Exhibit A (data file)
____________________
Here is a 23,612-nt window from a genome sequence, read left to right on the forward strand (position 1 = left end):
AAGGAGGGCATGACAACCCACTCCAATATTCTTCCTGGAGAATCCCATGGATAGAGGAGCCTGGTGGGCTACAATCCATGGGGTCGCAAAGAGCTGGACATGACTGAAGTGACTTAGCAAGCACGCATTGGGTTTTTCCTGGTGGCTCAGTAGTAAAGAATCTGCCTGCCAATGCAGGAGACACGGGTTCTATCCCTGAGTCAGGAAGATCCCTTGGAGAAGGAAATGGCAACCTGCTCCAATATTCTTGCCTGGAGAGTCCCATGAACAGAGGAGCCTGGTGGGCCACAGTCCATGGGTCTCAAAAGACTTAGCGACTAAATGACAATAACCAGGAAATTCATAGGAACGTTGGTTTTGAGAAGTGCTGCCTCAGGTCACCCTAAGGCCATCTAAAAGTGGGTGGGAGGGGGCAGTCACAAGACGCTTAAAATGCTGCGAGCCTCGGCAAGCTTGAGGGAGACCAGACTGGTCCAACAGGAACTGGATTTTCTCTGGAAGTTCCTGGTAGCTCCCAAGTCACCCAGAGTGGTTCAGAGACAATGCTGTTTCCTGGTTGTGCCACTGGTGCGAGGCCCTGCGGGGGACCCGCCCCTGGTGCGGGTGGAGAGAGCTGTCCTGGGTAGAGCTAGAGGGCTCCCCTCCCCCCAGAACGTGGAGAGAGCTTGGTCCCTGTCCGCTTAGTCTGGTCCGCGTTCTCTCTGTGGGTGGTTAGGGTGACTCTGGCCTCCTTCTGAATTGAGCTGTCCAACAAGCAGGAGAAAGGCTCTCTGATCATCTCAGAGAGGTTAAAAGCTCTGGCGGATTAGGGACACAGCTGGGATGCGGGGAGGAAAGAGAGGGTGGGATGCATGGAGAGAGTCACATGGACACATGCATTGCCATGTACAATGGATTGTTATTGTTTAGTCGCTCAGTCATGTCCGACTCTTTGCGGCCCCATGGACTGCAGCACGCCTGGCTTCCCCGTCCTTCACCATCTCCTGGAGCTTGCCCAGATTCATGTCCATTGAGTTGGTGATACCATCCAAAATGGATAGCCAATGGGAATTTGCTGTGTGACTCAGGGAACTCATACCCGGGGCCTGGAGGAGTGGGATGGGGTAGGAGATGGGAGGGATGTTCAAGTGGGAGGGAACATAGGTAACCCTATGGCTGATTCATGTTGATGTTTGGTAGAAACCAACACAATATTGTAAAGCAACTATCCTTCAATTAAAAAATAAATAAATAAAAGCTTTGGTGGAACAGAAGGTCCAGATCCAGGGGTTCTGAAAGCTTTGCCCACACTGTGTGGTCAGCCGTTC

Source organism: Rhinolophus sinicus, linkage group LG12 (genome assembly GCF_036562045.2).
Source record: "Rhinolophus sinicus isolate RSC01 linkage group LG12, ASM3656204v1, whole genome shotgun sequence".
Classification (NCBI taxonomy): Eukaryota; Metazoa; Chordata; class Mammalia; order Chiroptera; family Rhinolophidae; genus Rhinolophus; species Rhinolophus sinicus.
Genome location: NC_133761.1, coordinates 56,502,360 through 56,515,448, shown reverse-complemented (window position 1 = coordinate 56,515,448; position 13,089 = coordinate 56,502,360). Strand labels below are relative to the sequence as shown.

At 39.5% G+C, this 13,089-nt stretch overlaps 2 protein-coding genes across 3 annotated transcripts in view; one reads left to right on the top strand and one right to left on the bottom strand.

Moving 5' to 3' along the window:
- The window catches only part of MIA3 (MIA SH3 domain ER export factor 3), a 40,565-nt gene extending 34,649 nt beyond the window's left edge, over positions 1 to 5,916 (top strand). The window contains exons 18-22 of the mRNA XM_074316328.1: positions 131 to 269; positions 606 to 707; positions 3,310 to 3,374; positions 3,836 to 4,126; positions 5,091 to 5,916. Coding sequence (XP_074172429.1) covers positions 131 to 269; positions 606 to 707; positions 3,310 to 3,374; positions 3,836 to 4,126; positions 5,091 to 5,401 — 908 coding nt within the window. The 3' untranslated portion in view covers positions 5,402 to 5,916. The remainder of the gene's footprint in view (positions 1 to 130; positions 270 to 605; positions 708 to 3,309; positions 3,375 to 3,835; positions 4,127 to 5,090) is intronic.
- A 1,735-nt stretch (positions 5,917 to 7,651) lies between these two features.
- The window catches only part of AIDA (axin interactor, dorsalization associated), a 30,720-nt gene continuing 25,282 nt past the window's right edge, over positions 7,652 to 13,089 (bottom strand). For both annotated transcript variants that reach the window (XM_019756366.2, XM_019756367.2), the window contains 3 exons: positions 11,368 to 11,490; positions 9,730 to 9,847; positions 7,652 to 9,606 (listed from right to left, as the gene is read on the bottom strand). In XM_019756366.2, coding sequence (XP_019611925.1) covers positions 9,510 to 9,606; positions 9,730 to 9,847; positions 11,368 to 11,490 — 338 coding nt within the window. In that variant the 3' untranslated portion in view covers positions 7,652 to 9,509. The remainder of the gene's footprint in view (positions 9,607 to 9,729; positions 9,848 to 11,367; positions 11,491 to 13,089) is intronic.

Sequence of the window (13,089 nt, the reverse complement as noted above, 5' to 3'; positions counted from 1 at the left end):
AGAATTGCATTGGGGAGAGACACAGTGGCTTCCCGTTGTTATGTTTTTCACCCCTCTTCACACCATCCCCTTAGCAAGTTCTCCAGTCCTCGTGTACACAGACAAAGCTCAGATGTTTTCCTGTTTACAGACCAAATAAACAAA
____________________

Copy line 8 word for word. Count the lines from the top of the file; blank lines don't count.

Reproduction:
Moving 5' to 3' along the window: